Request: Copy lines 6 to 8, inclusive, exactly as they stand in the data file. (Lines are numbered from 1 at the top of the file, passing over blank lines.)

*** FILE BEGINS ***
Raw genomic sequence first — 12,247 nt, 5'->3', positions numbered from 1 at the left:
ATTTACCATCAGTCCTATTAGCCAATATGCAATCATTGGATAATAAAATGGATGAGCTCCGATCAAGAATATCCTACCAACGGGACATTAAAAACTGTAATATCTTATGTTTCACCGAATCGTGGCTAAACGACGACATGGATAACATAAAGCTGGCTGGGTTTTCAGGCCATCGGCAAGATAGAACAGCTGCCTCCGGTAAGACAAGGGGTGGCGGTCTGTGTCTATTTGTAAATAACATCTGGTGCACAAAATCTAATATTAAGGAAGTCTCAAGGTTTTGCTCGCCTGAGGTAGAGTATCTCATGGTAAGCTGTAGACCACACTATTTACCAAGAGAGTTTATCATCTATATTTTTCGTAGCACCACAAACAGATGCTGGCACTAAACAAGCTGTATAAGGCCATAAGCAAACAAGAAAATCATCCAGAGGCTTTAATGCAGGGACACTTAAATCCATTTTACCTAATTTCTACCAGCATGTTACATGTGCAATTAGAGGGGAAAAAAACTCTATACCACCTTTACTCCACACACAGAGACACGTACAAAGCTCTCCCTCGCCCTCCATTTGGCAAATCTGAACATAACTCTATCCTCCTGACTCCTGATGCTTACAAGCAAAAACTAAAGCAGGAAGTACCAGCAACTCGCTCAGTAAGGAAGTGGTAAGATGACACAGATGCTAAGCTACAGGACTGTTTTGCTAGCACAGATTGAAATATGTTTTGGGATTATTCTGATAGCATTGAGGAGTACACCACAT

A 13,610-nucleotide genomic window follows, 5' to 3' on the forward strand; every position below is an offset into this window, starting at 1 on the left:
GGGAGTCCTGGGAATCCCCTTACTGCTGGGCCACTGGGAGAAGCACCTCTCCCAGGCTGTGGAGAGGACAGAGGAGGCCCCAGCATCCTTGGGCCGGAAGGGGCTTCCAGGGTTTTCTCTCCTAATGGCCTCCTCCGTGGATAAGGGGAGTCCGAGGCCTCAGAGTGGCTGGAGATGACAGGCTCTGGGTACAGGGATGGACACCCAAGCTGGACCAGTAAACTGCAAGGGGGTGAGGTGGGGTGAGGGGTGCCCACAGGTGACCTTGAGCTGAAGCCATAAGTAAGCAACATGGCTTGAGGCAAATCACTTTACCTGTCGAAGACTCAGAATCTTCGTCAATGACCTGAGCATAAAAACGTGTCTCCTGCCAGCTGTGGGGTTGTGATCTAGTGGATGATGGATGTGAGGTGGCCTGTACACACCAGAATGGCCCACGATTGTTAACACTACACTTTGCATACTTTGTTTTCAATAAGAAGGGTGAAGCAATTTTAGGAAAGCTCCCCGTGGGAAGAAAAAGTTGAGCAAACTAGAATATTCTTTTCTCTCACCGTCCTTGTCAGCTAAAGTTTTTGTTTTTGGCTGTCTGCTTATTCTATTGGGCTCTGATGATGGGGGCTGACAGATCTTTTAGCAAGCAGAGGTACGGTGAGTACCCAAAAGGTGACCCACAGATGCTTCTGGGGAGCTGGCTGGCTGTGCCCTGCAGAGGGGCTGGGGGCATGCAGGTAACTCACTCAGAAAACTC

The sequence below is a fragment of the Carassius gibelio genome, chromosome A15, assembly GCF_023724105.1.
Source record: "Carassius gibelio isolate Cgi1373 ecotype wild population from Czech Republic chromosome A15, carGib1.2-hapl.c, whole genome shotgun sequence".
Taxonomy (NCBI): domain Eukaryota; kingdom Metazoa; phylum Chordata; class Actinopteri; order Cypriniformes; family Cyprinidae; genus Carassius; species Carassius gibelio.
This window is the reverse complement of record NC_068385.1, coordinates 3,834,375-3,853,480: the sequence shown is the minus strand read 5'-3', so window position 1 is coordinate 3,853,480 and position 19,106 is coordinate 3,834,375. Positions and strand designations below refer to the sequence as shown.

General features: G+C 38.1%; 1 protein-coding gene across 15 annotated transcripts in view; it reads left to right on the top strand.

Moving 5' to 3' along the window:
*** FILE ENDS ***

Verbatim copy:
Source record: "Carassius gibelio isolate Cgi1373 ecotype wild population from Czech Republic chromosome A15, carGib1.2-hapl.c, whole genome shotgun sequence".
Taxonomy (NCBI): domain Eukaryota; kingdom Metazoa; phylum Chordata; class Actinopteri; order Cypriniformes; family Cyprinidae; genus Carassius; species Carassius gibelio.
This window is the reverse complement of record NC_068385.1, coordinates 3,834,375-3,853,480: the sequence shown is the minus strand read 5'-3', so window position 1 is coordinate 3,853,480 and position 19,106 is coordinate 3,834,375. Positions and strand designations below refer to the sequence as shown.